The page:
Friday, December 12, 2014

Book Write-Up: Love Unexpected, by Jody Hedlund

Jody Hedlund.  Love Unexpected.  Minneapolis: Bethany House Publishers, 2014.  See here for Bethany House’s page about the book.

In Love Unexpected, the year is 1859.  A young woman named Emma Chambers and her brother Ryan are on a steamboat that is attacked, robbed, and destroyed by pirates.  Not long after Emma, Ryan, and others from the boat come ashore, a traveling preacher, Holy Bill, recommends that Emma marry Patrick, the recently widowed keeper of the local lighthouse.  Patrick has a toddler named Josiah.  Emma has not exactly been successful at courtship and finding a man to marry, so she agrees to marry Patrick, who likes how Emma relates to Josiah.  Emma does not know how to cook, and she bumbles her tasks as a housewife and mother, but Patrick loves her, encourages her, and does small acts of kindness for her.  Emma thinks that her husband is a good God-fearing man, yet she hears rumors from her gossipy neighbor, Bertie Burnham, a relative of Patrick’s late wife Delia.  Does Patrick have an unsavory past?  Is he the type of man who would have an affair?  Was Delia’s death truly an accident?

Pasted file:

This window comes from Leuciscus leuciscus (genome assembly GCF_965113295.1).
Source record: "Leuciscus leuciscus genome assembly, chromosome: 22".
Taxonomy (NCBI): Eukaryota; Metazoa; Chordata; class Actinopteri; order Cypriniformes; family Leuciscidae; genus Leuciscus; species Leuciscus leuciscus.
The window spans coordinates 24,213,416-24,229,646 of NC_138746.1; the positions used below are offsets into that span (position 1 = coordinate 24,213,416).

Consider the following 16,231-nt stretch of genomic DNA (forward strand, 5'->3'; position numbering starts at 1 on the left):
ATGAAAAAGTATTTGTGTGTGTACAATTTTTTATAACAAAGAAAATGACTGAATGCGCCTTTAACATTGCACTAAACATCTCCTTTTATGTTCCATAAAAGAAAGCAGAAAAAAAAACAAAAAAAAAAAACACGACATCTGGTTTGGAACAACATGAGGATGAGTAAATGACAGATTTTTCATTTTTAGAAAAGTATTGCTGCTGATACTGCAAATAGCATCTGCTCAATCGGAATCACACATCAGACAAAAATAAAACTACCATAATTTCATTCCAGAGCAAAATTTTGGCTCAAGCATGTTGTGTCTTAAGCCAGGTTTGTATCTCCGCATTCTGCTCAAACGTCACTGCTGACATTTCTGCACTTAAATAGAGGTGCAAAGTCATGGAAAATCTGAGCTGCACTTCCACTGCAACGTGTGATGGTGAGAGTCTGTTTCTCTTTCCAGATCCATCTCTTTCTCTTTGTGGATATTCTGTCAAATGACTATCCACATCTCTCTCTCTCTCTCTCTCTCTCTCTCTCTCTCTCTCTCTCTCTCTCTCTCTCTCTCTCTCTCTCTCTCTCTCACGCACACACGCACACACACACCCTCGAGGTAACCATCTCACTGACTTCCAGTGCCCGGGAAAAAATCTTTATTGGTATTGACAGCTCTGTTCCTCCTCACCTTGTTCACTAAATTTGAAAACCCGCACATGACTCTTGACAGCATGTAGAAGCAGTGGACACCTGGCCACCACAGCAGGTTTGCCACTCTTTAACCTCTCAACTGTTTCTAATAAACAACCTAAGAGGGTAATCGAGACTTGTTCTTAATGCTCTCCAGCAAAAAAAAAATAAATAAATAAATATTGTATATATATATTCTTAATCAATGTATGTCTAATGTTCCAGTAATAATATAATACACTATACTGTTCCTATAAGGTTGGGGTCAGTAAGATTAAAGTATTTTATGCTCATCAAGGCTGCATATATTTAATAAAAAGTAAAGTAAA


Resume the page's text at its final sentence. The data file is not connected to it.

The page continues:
I was expecting the book to be very suspenseful, but it did not meet my expectations in that regard.  I was wondering what exactly Patrick’s secrets were, and that was one factor that kept me reading, but I would not say that I was on the edge of my seat.  At the same time, I was a bit afraid when Emma shared Patrick’s secrets with Bertie, for I wondered what Bertie might do.

The book also was not particularly deep.

Overall, though, I enjoyed the story.  I appreciated its themes of second chances, of the vulnerability of those with an unsavory past as they try to start anew, of thoughtfulness to others, and of love for others, even when they do not follow what one considers the right path.  My favorite parts of the book were when cynical characters stepped forward and did the right thing.  In some cases, they were motivated by their own pain, which produced in them compassion for others.

I also liked the Author’s Note at the end, in which Jody Hedlund said which parts of the book were based on historical events, and which were not.

The publisher sent me a complimentary copy of this book in exchange for an honest review.

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